Process virtualization creates further savings potentialHowever, the potential for cost optimization is not yet exhausted. By overprovisioning, make more virtual hardware available than is physically available. This method is ideal for applications that spend much of their time waiting. For many compute-intensive applications, however, this makes little sense. An alternative to overprovisioning is the use of middleware. Overprovisioning refers to runtime environments for applications. Examples are application servers or container engines. Equipping Virtual machines with an operating system is mandatory. But it occupies an area of hardware capacity. These capacities are then no longer available to the applications. As virtual machines become smaller and smaller, the number of waste increases. So it makes no sense to shrink virtual machines further. To utilize the capacity of the virtual machines as efficiently as possible and not leave any computing capacity unused, optimal utilization for each machine becomes obligatory. Application servers and container engines help with process virtualization. The goal is to run as many applications as possible side by side on the virtual machine without conflicts. Data and applications contain the business logic and are the most critical users of hardware resources. Many applications side by side helps optimize the virtual machine’s utilization. The application usually needs configurations and requires proper linkage with other applications. Running applications involves not only installation but also regular care and maintenance. This care includes viewing logs, providing software updates, and fixing security vulnerabilities.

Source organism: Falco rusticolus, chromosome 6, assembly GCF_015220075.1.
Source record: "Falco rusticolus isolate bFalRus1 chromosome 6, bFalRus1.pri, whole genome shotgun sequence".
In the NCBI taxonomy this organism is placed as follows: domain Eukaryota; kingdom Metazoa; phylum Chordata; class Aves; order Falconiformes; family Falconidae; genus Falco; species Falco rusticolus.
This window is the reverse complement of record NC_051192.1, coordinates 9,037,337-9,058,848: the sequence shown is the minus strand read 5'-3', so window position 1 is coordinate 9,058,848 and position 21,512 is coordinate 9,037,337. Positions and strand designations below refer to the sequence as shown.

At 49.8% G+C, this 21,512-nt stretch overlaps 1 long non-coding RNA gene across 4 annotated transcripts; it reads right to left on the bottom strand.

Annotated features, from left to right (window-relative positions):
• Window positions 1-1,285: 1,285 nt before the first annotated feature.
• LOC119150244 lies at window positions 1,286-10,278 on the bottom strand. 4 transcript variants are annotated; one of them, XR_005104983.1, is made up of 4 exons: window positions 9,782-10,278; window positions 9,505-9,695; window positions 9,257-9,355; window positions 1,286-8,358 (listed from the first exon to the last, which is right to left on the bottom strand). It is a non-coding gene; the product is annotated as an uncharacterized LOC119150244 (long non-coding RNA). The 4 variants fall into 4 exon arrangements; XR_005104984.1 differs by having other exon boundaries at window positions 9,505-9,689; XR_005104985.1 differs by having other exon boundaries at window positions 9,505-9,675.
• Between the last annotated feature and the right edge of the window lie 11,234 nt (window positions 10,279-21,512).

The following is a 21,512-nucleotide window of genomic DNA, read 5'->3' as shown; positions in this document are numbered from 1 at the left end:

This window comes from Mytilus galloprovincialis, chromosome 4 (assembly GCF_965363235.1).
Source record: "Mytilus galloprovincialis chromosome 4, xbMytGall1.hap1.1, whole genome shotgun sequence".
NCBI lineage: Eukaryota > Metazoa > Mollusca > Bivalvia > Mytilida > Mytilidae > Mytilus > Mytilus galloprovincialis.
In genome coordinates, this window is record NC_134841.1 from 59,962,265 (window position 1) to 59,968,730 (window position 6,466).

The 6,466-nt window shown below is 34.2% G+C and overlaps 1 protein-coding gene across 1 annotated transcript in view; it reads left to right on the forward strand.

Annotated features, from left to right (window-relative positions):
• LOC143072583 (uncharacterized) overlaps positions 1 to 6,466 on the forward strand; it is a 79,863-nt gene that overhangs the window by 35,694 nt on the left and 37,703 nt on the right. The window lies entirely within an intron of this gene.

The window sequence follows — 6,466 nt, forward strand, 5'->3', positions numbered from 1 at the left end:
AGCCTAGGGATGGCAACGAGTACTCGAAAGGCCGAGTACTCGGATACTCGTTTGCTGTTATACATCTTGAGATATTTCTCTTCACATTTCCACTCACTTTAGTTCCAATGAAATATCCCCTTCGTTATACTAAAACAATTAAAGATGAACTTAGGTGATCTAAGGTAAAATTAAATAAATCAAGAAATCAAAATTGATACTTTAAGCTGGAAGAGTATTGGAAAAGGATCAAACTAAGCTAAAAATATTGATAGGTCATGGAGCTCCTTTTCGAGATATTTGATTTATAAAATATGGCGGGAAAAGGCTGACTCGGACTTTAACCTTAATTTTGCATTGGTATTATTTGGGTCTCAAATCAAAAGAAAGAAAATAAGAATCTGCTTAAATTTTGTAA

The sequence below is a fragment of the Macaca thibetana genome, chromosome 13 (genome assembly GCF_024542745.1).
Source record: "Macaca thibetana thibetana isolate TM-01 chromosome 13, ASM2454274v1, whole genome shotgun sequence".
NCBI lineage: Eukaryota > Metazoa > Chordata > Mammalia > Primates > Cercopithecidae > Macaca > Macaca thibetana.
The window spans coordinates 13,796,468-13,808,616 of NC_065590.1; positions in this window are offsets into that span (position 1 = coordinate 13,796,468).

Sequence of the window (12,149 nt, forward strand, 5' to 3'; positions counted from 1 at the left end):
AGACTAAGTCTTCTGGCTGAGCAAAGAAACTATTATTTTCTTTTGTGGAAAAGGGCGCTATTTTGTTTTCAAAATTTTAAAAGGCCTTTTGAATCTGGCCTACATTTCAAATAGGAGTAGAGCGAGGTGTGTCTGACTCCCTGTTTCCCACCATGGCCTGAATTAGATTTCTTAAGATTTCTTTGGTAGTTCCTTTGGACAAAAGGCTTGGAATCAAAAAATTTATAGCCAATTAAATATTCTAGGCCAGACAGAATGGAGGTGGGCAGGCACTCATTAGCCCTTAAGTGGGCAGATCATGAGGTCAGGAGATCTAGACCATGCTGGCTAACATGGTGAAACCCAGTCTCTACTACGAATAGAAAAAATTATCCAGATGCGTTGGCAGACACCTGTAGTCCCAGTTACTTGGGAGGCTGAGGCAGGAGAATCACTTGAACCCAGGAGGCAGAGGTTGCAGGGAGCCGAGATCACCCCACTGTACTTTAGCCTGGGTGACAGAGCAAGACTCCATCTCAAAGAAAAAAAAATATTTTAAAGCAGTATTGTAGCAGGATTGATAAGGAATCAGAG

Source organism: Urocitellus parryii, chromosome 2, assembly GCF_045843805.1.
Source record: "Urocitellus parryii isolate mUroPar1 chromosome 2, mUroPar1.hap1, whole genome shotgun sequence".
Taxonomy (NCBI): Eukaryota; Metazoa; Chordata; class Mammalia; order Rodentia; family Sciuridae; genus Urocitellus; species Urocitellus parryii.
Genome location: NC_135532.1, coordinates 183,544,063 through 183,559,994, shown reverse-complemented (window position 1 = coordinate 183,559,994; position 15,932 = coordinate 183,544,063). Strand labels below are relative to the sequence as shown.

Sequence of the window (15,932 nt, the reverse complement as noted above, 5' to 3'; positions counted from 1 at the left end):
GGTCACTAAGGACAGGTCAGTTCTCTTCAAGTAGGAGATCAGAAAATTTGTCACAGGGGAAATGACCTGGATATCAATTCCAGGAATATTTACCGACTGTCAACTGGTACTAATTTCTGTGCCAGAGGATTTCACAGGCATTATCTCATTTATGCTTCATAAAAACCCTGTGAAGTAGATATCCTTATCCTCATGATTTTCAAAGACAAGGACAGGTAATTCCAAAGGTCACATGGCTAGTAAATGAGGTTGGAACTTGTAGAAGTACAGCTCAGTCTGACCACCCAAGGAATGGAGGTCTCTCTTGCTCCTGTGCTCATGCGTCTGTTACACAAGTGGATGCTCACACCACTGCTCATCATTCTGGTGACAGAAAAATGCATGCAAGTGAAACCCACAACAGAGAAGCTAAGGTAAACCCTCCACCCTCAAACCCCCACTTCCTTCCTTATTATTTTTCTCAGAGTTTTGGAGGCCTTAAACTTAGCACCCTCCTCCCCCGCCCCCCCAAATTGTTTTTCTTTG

Applications and Lambda functionsLambda functions are currently at the top of the list. Practically, this is the execution as needed of small program snippets in the context of particular applications. The operation of rarely used functions is a typical example. Often, lambdas and containers refer to serverless computing. They are also ultimately operated on real hardware servers, but the server plays no role in the billing model. The computing power, such as CPU minutes or executions, is sold above all. Consequently, this billing model allows the inexpensive operation of minor applications.
If you run your own data center, you are responsible for everything from the hardware to the application. This classic model is called on-premise.